The Burden of Proof is a social construct. Consider that in physics, there's a concept of inertia: objects at rest stay at rest, objects in motion stay in motion. In the realm of ideas and beliefs, the same concept is there: we have inertia with respect to our ideas. Just like it takes work to change the motion of an object, it takes work to change the beliefs of a person or of a group of people.

The Burden of Proof is a way of expressing the need for that work. If you want me to change my beliefs, you must put in some work to overcome my inertia.

If you don't have any desire to change someone's beliefs, then you also have no burden.


Human beings work on a presumption of free will; few people (outside of certain psychological disorders) believe they have absolutely no control over their actions moment to moment. Therefore the burden of proof lies with the determinists.

This is exactly the same as the belief that the sun rises and sets. This is how the world presents itself to direct sensory experience, and so the burden of proof fell on physicists to show that (in fact) the Earth rotates giving the appearance of the sun rising and setting. It may be that the presumption of free will is wrong, but until determinism is demonstrated through some empirical research we must (perforce) go with the way our minds present to us, as having a capacity for free will.

It's ridiculously easy to assert a counterfactual; every precocious adolescent does it with abandon. But counterfactuals are only as useful as the evidence supporting them. The argument against free will is (currently) a purely theoretical counterfactual that flies against what seems to us to be true. I won't quibble with the framework, but it lacks any connective tissue.

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    I like the first two paragraphs. A general discussion of counterfactuals causes me some concern. I think counterfactuals are inherent in the effort to reason. In science the ideal case, or in law the comparative case, is a counterfactual case. Galileo, for example, uses counterfactual reasoning to develop our best concept of motion (force changes momentum). He argues that in the absence of resistance, for example, a rock and a feather would fall at the same rate of acceleration; or a body projected at initial speed along a horizontal plane continues forever at that speed in a straight line. Commented Apr 30 at 19:06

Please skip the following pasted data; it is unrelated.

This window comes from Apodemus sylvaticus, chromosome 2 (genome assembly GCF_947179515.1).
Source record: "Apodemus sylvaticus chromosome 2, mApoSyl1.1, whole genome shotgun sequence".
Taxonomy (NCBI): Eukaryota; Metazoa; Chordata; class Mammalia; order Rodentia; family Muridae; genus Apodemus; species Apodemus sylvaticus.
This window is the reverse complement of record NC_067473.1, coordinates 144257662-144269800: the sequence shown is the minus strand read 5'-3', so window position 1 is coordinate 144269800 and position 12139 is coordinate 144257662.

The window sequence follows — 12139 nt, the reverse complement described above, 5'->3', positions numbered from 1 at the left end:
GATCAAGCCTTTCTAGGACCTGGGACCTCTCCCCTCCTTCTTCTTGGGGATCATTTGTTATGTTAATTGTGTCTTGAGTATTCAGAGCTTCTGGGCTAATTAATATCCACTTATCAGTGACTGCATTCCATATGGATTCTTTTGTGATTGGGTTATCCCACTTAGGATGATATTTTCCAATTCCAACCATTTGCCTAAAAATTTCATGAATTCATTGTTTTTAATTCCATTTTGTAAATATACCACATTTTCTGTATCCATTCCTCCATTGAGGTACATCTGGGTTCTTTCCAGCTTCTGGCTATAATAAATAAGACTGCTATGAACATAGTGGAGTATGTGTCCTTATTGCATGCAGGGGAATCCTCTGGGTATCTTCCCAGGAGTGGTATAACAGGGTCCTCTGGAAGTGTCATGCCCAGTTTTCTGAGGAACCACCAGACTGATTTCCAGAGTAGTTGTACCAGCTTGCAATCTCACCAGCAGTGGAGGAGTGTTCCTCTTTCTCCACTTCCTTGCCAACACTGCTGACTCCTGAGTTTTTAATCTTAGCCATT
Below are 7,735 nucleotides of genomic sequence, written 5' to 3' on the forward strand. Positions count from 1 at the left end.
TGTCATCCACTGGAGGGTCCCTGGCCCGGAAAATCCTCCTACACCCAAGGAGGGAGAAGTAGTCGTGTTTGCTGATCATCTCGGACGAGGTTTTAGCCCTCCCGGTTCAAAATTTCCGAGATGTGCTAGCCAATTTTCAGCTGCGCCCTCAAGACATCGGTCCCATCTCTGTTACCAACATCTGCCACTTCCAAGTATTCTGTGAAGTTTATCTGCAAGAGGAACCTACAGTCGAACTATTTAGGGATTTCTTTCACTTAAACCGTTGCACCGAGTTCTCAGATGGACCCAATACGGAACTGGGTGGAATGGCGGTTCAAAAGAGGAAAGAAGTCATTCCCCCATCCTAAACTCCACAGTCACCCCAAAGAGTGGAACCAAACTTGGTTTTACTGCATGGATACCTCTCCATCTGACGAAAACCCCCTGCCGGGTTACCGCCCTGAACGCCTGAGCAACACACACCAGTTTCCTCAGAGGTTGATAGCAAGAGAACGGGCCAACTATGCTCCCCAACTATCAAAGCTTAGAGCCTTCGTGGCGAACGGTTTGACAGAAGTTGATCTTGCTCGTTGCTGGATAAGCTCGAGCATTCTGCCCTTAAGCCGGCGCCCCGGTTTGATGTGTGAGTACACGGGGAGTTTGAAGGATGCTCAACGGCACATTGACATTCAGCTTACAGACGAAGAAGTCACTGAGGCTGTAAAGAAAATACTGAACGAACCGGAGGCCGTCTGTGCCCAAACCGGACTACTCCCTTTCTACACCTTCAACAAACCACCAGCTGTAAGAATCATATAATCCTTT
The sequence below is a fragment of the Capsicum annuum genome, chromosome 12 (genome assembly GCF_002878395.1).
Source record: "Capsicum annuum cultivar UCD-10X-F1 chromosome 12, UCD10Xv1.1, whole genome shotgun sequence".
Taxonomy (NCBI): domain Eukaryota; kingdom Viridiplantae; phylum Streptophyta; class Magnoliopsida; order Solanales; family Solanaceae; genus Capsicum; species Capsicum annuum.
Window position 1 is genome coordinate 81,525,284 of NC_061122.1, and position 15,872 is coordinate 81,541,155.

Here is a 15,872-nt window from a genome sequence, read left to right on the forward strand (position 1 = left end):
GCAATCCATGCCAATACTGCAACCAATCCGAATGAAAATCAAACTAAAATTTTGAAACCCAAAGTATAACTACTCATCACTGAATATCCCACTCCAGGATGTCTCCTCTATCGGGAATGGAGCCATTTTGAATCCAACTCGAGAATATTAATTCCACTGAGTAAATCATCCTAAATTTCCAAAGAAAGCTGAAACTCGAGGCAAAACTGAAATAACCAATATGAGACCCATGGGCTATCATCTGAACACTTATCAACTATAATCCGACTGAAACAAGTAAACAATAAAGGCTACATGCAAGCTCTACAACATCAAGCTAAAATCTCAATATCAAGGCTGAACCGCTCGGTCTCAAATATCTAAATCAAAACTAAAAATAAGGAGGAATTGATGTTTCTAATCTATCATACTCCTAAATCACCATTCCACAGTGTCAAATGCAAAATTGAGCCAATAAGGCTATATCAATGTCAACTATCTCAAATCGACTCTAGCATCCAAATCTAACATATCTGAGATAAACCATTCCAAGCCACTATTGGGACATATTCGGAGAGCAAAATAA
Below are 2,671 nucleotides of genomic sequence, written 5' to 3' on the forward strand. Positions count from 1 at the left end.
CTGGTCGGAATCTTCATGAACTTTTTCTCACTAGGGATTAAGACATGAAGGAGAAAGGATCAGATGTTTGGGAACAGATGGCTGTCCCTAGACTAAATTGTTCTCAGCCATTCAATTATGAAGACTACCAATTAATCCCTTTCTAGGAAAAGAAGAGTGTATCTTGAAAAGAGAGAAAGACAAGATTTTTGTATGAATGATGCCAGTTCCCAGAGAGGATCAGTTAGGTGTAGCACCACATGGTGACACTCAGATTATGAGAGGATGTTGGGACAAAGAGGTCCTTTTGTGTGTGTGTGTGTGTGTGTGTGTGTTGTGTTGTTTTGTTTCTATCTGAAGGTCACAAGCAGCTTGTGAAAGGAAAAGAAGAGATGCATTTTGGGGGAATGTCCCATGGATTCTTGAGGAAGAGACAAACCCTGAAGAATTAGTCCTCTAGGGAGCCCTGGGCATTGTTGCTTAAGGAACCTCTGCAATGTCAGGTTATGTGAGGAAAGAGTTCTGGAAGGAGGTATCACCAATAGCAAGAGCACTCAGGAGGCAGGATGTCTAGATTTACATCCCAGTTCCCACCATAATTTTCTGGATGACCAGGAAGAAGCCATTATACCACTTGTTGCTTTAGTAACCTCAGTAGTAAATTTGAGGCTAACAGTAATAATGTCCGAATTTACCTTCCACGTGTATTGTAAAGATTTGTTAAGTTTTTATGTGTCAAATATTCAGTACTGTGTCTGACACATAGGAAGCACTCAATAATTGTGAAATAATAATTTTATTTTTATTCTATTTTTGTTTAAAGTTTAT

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    @SystemTheory: Counterfactuals are marvelous as a starting point. We have to be able to imagine what doesn't seem to be if we want to understand what is. But they are just too easy; we can dredge up counterfactuals almost as fast as we can speak (e.g., the earth is flat, and the moon landing was faked, …). We have to privilege what appears to be true on face value, so that counterfactual propositions have to demonstrate some traction before being taken seriously. Otherwise we just get swamped with wild claims. Commented May 1 at 1:10
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    Having control over your actions does not imply free will, as that control could be utilized in a way that is not free. This becomes cleat when you try to answer the question "Why do people will what they will?"
    – rus9384
    Commented May 1 at 17:13
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    @rus9384: That would be a speculative counterfactual. What appears to us is that we have free control over our own actions. That appearance may be wrong, but the burden is on those who must demonstrate that it is wrong. The minute you use the phrase 'could be' you assign yourself the task of turning that 'could be' into an 'is'. Commented May 1 at 17:48
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    @rus9384: I think you're conflating the philosophical concept of 'free will' with the political concept of 'liberty'. Commented May 1 at 21:46

In dealing with our world, we have developed pragmatic models of a) selfhood, b) agency c) a physical world d) other mind are agents, etc for a large suite of conventional worldview assumptions. These models are developed in infancy and early childhood, and have the support of empirical pragmatism.